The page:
In our last post here, we learnt about the techniques app designers use to keep us hooked to their apps.
A habit forming app consists of these 4 ingredients
- A trigger which reminds us to do the action
- An action which is damn simple to do
- A variable reward to keep us craving for more and repeat the action (this is responsible for the addictive behavior)
- An investment from us into the app which leads to step 1 albeit with a lag
What is the flip side?
According to Gloria Mark, one of the leading researchers on “interruption science” at UC Irvine, unrelated external interruptions cost us 23 minutes before we resume focus!!
So how do we solve this issue?
Since we know how the app designers think, let us invert this and use the same framework to find out ways to negate the above factors and hence develop better control of our time when it comes to using these apps.
I personally think as normal humans it is extremely difficult to resist “variable rewards”. As we scroll through our social media feeds in search of variable rewards, a chemical called dopamine hits our brain providing us pleasure. This is the same pleasure chemical that is stimulated when we eat delicious food, make money, have sex or use drugs. This chemical is a strong proponent of addictive behavior and is extremely tough to resist.
The fourth factor which involves our participation in the apps, is again difficult to address. As it simply means you shouldn’t use the app. Abstinence, while might be the best solution, I don’t think is practical enough.
So, basically factors 3 and 4 – are difficult to address and we are left with the first two to solve our issue:
The easiest thing to address is the external trigger.
1.Take control by turning off all your notifications
Every app designer uses external triggers in the form of notification to reminds us to use the app. Disabling this is the first step from our side to bring back the control and lets us decide when to use rather than the app designer deciding it for us.
However you might want to keep an exception for notifications which indicate that real people (your friends, colleagues, family etc) are trying to reach you i.e apps like Messages, WhatsApp, or FB Messenger etc (but even this is a pain in my opinion)
2.Recognise your internal trigger
Next time you feel like opening twitter, consciously take a note of what is the exact “feeling” or “emotion” that goes through your head before you open the app.
Are you feeling bored? anxious? lonely? depressed?
This linkage to an emotion is what generally makes the app eventually addictive.
Next time you get this feeling. Instead of opening the app, experiment with some other action. Say talk to your friends nearby, call a friend, read a few pages of a book, take a walk, take 5 pushups etc. Check if the craving is satisfied. Else keep experimenting with the rewards till you find a suitable alternative.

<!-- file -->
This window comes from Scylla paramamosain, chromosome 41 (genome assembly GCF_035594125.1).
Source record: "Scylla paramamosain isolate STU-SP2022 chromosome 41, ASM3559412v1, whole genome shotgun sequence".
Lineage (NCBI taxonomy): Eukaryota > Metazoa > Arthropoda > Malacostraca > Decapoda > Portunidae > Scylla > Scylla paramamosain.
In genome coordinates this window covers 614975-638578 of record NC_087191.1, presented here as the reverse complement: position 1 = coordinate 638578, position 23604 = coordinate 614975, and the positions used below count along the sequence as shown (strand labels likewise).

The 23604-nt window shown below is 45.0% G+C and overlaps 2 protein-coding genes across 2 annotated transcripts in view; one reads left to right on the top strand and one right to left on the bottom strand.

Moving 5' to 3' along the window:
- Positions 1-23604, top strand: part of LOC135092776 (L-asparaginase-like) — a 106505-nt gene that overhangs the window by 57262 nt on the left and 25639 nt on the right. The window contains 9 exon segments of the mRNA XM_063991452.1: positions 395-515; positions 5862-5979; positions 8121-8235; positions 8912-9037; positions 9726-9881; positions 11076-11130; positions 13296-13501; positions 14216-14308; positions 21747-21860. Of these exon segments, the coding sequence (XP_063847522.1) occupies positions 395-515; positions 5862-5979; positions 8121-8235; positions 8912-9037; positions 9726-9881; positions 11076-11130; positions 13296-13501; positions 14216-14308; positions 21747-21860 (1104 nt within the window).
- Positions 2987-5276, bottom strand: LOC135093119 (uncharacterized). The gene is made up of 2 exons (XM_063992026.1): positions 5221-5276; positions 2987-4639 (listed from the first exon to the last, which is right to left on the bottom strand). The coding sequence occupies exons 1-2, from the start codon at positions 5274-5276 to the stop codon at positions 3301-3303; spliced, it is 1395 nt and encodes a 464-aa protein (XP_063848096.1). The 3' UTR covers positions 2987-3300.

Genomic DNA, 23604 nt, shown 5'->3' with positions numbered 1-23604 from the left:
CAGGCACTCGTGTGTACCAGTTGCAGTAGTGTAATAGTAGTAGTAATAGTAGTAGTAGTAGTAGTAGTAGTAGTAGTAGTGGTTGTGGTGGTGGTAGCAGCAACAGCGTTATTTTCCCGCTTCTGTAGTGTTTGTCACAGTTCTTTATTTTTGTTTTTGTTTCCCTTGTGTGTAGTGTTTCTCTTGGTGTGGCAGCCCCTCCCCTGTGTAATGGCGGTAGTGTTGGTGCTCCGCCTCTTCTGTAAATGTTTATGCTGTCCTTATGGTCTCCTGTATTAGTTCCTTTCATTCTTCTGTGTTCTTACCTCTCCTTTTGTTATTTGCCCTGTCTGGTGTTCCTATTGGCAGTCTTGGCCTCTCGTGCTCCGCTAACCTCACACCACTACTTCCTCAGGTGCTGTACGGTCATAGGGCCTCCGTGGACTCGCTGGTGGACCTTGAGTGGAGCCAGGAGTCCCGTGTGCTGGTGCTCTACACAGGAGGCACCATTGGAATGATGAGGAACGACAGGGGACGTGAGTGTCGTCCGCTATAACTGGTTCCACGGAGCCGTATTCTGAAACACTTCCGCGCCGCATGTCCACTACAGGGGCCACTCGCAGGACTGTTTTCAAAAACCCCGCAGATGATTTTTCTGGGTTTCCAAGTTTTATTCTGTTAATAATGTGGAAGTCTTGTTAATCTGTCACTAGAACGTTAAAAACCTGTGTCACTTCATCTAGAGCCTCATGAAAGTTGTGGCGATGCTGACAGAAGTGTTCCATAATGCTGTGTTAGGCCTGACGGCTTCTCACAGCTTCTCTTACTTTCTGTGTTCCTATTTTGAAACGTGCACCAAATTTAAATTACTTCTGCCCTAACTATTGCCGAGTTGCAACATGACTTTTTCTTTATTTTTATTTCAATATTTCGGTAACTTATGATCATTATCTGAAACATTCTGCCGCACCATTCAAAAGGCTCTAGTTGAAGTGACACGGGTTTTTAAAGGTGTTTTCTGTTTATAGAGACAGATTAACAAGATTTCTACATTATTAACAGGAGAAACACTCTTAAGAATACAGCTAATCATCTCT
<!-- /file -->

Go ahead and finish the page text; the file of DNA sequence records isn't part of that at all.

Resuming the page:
The key is to be aware of the emotion which creates the craving. While this is going to be tough. Gradually you will start to have better understanding and control.
The app designers want to make the action as easy as possible to do. Our intent is the reverse and to make it as difficult as possible.
3.Get the social media apps off your home screen in phone
- The moment you open the phone the sight of these colorful app icons in the home screen, act as sub conscious triggers and make it extremely easy to open the app
- Keep only the most essential apps you use for quick tasks such as Camera, Maps,Notes, Uber etc in the home screen
- Move the rest of your apps off the first page and into folders
4.Launch apps by typing
- When you want to open any of these apps, search for them by typing and then open the app – this act of typing forces us to become conscious
- This also prevents us from viewing other apps while searching for this app – which might trigger us to open other apps too
5. Log off from social media apps
Log off from all your social media apps. So whenever you want to check facebook, twitter etc, you have created an additional resistance by having to log in each and every time. In effect, we are trying to make the usually easy “action” slightly more difficult.
6. Buy an alarm clock
8 out of 1o smartphone users check their phone first thing in the morning.
The best solution is to use a separate alarm clock and charge mobile phones outside the bedroom. This makes the action of immediately looking at your cell phone after waking up a tad more difficult.
Thus the basic idea is to
- Remove the external triggers
- Recognise the internal triggers and experiment with new actions (rewards) to satisfy the cravings
- Make the action as difficult as possible
Let us also listen to few experts for their suggestions
Tristan Harris – a crusader against tech addiction
Tristan Harris is a former design ethicist at Google who is currently leading the movement to bring moral integrity to software design: essentially, to persuade the tech world to help us disengage more easily from its devices. He is advocating this cause via his Time Well Spent movement.
Nir Eyal – the man behind the “HOOK” framework
Mr. Nir Eyal is the author of “Hooked: How to Build Habit-Forming Products” and lecturer at the Stanford Graduate School of Business and Design School
If you have any ideas that you think can be used to take control of our time when it comes to app usage, do share them in the comments section.